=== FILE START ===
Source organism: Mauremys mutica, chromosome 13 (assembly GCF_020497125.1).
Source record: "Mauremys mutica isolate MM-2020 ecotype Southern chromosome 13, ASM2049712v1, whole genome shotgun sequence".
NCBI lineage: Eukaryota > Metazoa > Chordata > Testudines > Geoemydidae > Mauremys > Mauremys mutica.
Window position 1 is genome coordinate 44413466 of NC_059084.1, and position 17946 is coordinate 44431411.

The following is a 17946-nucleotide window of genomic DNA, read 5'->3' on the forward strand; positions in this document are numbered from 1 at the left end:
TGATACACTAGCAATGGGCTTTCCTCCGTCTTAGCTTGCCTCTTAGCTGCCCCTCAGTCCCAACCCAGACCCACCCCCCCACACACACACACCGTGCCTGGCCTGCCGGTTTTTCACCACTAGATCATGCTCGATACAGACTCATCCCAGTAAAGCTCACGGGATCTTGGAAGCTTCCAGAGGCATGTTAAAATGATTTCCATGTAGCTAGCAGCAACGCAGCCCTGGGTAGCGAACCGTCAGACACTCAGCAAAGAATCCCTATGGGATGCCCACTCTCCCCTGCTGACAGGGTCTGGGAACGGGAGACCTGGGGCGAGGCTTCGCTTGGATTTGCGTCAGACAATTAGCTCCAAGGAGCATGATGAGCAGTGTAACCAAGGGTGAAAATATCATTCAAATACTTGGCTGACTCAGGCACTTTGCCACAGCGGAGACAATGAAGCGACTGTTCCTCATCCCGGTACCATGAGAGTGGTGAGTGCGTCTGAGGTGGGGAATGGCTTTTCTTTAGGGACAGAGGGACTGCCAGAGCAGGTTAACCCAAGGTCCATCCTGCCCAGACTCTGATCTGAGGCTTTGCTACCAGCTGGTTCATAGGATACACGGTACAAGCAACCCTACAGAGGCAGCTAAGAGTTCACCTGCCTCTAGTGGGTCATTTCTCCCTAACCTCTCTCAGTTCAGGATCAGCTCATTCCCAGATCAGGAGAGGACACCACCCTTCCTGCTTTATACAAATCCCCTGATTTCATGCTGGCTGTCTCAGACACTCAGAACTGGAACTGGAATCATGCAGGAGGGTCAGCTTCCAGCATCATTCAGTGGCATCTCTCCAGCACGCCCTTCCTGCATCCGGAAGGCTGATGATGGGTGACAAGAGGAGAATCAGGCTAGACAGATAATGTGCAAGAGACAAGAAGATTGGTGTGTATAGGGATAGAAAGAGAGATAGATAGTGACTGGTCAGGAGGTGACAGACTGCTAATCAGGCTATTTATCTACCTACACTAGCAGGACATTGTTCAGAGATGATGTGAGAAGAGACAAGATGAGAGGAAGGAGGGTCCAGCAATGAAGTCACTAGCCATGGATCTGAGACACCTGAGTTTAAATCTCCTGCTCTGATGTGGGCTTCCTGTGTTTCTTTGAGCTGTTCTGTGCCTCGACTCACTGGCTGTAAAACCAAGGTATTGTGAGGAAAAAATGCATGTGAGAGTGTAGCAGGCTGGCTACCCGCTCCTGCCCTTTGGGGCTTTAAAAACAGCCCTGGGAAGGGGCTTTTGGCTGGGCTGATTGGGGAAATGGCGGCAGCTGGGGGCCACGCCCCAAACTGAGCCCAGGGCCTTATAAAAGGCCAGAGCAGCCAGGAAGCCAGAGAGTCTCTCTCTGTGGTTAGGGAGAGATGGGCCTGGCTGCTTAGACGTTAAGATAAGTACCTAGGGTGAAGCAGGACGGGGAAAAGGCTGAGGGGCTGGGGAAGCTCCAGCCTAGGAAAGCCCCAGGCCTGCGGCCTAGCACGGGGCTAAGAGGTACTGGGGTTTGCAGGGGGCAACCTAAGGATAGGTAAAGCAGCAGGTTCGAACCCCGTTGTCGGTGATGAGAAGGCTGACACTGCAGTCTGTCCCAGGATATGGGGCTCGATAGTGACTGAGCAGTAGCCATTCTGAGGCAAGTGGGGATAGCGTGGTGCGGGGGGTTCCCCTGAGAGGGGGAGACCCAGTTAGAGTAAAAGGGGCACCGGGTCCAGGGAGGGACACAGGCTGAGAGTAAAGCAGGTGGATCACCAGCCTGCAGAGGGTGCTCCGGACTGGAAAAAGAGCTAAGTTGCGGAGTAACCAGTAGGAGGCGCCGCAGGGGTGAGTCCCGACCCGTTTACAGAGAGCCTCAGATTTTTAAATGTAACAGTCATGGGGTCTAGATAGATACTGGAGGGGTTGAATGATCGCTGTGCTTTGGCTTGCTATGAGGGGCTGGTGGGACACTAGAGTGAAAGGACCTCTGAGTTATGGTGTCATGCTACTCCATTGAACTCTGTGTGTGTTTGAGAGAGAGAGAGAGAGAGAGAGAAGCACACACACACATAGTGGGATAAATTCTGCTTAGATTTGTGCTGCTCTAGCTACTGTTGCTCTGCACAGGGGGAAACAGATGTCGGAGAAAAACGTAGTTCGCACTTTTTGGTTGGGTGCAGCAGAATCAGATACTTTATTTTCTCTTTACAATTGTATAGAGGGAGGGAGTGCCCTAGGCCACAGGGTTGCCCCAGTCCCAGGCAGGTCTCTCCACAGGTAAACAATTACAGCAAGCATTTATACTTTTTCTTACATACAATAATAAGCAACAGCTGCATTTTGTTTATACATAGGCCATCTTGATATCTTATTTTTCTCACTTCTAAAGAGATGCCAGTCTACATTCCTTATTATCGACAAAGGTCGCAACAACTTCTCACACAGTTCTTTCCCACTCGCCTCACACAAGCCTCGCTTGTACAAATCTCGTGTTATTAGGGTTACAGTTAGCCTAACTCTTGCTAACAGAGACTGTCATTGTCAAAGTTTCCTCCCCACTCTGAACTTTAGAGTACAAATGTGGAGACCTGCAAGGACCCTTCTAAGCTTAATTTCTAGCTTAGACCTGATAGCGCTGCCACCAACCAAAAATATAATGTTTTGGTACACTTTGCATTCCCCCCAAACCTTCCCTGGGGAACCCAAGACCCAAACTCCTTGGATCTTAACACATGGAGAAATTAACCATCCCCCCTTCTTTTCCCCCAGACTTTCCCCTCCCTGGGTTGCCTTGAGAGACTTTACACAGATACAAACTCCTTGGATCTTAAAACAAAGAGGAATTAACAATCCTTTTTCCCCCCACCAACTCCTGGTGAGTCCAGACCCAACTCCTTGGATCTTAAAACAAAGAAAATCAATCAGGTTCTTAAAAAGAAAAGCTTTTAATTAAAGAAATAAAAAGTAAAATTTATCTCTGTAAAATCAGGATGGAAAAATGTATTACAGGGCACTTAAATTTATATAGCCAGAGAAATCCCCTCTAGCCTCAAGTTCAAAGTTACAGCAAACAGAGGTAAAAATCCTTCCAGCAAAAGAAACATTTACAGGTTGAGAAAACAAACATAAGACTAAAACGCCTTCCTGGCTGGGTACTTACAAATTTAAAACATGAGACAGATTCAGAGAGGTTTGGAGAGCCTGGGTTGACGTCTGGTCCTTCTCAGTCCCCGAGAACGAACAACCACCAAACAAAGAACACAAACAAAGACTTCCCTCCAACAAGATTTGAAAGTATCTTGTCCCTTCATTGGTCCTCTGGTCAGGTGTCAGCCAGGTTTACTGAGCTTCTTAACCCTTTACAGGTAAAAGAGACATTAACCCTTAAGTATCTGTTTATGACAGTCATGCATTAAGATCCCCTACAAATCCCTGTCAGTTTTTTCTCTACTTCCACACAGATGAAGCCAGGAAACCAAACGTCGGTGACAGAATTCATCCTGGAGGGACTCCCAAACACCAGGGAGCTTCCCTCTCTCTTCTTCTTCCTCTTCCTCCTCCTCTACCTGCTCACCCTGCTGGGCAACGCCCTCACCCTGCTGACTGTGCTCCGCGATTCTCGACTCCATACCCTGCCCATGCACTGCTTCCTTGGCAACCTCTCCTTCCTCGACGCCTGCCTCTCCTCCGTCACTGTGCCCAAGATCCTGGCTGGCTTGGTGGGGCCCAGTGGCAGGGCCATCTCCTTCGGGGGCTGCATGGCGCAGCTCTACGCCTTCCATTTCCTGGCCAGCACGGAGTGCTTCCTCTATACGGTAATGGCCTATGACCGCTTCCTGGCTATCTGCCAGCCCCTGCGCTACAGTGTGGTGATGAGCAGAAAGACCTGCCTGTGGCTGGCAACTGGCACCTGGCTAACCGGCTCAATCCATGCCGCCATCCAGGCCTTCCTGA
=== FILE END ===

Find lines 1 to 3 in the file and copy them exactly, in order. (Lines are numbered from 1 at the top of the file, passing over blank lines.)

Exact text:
Source organism: Mauremys mutica, chromosome 13 (assembly GCF_020497125.1).
Source record: "Mauremys mutica isolate MM-2020 ecotype Southern chromosome 13, ASM2049712v1, whole genome shotgun sequence".
NCBI lineage: Eukaryota > Metazoa > Chordata > Testudines > Geoemydidae > Mauremys > Mauremys mutica.